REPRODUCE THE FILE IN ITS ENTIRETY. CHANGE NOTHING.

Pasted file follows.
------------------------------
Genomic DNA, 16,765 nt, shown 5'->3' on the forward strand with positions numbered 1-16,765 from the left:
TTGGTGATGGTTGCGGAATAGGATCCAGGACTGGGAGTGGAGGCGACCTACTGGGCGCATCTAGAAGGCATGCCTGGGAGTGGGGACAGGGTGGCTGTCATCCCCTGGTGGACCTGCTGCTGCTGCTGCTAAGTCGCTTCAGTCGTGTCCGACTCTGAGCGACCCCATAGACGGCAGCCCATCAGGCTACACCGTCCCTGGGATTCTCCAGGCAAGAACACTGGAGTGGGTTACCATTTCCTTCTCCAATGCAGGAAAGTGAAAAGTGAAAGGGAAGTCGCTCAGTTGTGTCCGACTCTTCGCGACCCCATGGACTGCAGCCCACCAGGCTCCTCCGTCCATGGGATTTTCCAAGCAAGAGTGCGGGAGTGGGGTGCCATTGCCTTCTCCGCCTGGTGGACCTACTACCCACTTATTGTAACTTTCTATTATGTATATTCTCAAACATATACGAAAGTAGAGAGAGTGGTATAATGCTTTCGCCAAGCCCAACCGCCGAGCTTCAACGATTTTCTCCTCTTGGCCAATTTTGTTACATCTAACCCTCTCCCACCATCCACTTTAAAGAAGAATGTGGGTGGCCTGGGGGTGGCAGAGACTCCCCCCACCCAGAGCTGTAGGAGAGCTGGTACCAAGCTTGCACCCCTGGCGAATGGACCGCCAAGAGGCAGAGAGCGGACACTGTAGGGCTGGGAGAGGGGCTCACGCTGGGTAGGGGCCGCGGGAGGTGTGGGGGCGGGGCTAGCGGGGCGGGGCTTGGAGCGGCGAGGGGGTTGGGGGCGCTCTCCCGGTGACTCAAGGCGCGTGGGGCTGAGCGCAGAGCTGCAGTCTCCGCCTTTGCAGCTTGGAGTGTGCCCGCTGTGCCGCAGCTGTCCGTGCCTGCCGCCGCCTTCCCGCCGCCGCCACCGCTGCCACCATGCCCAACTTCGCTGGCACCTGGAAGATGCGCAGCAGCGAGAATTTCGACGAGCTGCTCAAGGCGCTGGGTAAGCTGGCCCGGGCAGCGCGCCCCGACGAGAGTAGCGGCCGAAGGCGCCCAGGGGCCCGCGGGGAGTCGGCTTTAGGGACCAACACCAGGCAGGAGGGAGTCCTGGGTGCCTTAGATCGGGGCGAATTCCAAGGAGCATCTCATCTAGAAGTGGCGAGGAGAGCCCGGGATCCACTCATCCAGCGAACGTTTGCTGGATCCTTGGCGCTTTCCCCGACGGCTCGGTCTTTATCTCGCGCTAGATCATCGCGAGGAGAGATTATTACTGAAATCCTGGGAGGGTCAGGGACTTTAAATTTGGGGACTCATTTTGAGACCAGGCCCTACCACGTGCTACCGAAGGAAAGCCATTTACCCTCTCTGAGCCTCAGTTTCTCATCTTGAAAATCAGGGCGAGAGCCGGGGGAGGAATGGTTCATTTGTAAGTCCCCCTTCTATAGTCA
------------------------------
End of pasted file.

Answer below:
Genomic DNA, 16,765 nt, shown 5'->3' on the forward strand with positions numbered 1-16,765 from the left:
TTGGTGATGGTTGCGGAATAGGATCCAGGACTGGGAGTGGAGGCGACCTACTGGGCGCATCTAGAAGGCATGCCTGGGAGTGGGGACAGGGTGGCTGTCATCCCCTGGTGGACCTGCTGCTGCTGCTGCTAAGTCGCTTCAGTCGTGTCCGACTCTGAGCGACCCCATAGACGGCAGCCCATCAGGCTACACCGTCCCTGGGATTCTCCAGGCAAGAACACTGGAGTGGGTTACCATTTCCTTCTCCAATGCAGGAAAGTGAAAAGTGAAAGGGAAGTCGCTCAGTTGTGTCCGACTCTTCGCGACCCCATGGACTGCAGCCCACCAGGCTCCTCCGTCCATGGGATTTTCCAAGCAAGAGTGCGGGAGTGGGGTGCCATTGCCTTCTCCGCCTGGTGGACCTACTACCCACTTATTGTAACTTTCTATTATGTATATTCTCAAACATATACGAAAGTAGAGAGAGTGGTATAATGCTTTCGCCAAGCCCAACCGCCGAGCTTCAACGATTTTCTCCTCTTGGCCAATTTTGTTACATCTAACCCTCTCCCACCATCCACTTTAAAGAAGAATGTGGGTGGCCTGGGGGTGGCAGAGACTCCCCCCACCCAGAGCTGTAGGAGAGCTGGTACCAAGCTTGCACCCCTGGCGAATGGACCGCCAAGAGGCAGAGAGCGGACACTGTAGGGCTGGGAGAGGGGCTCACGCTGGGTAGGGGCCGCGGGAGGTGTGGGGGCGGGGCTAGCGGGGCGGGGCTTGGAGCGGCGAGGGGGTTGGGGGCGCTCTCCCGGTGACTCAAGGCGCGTGGGGCTGAGCGCAGAGCTGCAGTCTCCGCCTTTGCAGCTTGGAGTGTGCCCGCTGTGCCGCAGCTGTCCGTGCCTGCCGCCGCCTTCCCGCCGCCGCCACCGCTGCCACCATGCCCAACTTCGCTGGCACCTGGAAGATGCGCAGCAGCGAGAATTTCGACGAGCTGCTCAAGGCGCTGGGTAAGCTGGCCCGGGCAGCGCGCCCCGACGAGAGTAGCGGCCGAAGGCGCCCAGGGGCCCGCGGGGAGTCGGCTTTAGGGACCAACACCAGGCAGGAGGGAGTCCTGGGTGCCTTAGATCGGGGCGAATTCCAAGGAGCATCTCATCTAGAAGTGGCGAGGAGAGCCCGGGATCCACTCATCCAGCGAACGTTTGCTGGATCCTTGGCGCTTTCCCCGACGGCTCGGTCTTTATCTCGCGCTAGATCATCGCGAGGAGAGATTATTACTGAAATCCTGGGAGGGTCAGGGACTTTAAATTTGGGGACTCATTTTGAGACCAGGCCCTACCACGTGCTACCGAAGGAAAGCCATTTACCCTCTCTGAGCCTCAGTTTCTCATCTTGAAAATCAGGGCGAGAGCCGGGGGAGGAATGGTTCATTTGTAAGTCCCCCTTCTATAGTCA